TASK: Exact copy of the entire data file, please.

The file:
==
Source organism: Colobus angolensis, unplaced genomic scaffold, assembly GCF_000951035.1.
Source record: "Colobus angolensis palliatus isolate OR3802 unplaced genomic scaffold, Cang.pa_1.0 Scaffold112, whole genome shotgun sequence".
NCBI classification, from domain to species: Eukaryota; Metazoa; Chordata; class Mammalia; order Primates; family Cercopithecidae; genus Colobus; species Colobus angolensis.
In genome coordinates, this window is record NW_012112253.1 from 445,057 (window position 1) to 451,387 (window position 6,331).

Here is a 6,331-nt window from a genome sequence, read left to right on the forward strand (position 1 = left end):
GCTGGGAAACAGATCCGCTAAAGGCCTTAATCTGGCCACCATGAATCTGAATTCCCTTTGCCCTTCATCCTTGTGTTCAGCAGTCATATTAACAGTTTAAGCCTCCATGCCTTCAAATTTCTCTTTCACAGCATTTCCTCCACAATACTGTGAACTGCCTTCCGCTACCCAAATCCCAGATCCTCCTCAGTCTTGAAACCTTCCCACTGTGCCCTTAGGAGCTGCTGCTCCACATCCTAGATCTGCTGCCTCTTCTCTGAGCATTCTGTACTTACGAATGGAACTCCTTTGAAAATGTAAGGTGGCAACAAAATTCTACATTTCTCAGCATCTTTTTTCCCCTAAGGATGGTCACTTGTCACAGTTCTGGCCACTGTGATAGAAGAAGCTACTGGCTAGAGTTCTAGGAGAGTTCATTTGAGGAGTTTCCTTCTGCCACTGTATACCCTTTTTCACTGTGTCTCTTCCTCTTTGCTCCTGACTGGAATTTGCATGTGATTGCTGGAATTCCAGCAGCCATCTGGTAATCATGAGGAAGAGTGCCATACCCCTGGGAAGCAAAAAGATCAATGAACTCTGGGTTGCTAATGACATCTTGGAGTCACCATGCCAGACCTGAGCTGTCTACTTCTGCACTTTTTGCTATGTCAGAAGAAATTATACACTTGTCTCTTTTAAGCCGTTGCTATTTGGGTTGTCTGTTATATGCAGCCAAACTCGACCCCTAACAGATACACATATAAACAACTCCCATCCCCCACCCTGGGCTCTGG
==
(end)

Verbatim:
Source organism: Colobus angolensis, unplaced genomic scaffold, assembly GCF_000951035.1.
Source record: "Colobus angolensis palliatus isolate OR3802 unplaced genomic scaffold, Cang.pa_1.0 Scaffold112, whole genome shotgun sequence".
NCBI classification, from domain to species: Eukaryota; Metazoa; Chordata; class Mammalia; order Primates; family Cercopithecidae; genus Colobus; species Colobus angolensis.
In genome coordinates, this window is record NW_012112253.1 from 445,057 (window position 1) to 451,387 (window position 6,331).

Here is a 6,331-nt window from a genome sequence, read left to right on the forward strand (position 1 = left end):
GCTGGGAAACAGATCCGCTAAAGGCCTTAATCTGGCCACCATGAATCTGAATTCCCTTTGCCCTTCATCCTTGTGTTCAGCAGTCATATTAACAGTTTAAGCCTCCATGCCTTCAAATTTCTCTTTCACAGCATTTCCTCCACAATACTGTGAACTGCCTTCCGCTACCCAAATCCCAGATCCTCCTCAGTCTTGAAACCTTCCCACTGTGCCCTTAGGAGCTGCTGCTCCACATCCTAGATCTGCTGCCTCTTCTCTGAGCATTCTGTACTTACGAATGGAACTCCTTTGAAAATGTAAGGTGGCAACAAAATTCTACATTTCTCAGCATCTTTTTTCCCCTAAGGATGGTCACTTGTCACAGTTCTGGCCACTGTGATAGAAGAAGCTACTGGCTAGAGTTCTAGGAGAGTTCATTTGAGGAGTTTCCTTCTGCCACTGTATACCCTTTTTCACTGTGTCTCTTCCTCTTTGCTCCTGACTGGAATTTGCATGTGATTGCTGGAATTCCAGCAGCCATCTGGTAATCATGAGGAAGAGTGCCATACCCCTGGGAAGCAAAAAGATCAATGAACTCTGGGTTGCTAATGACATCTTGGAGTCACCATGCCAGACCTGAGCTGTCTACTTCTGCACTTTTTGCTATGTCAGAAGAAATTATACACTTGTCTCTTTTAAGCCGTTGCTATTTGGGTTGTCTGTTATATGCAGCCAAACTCGACCCCTAACAGATACACATATAAACAACTCCCATCCCCCACCCTGGGCTCTGG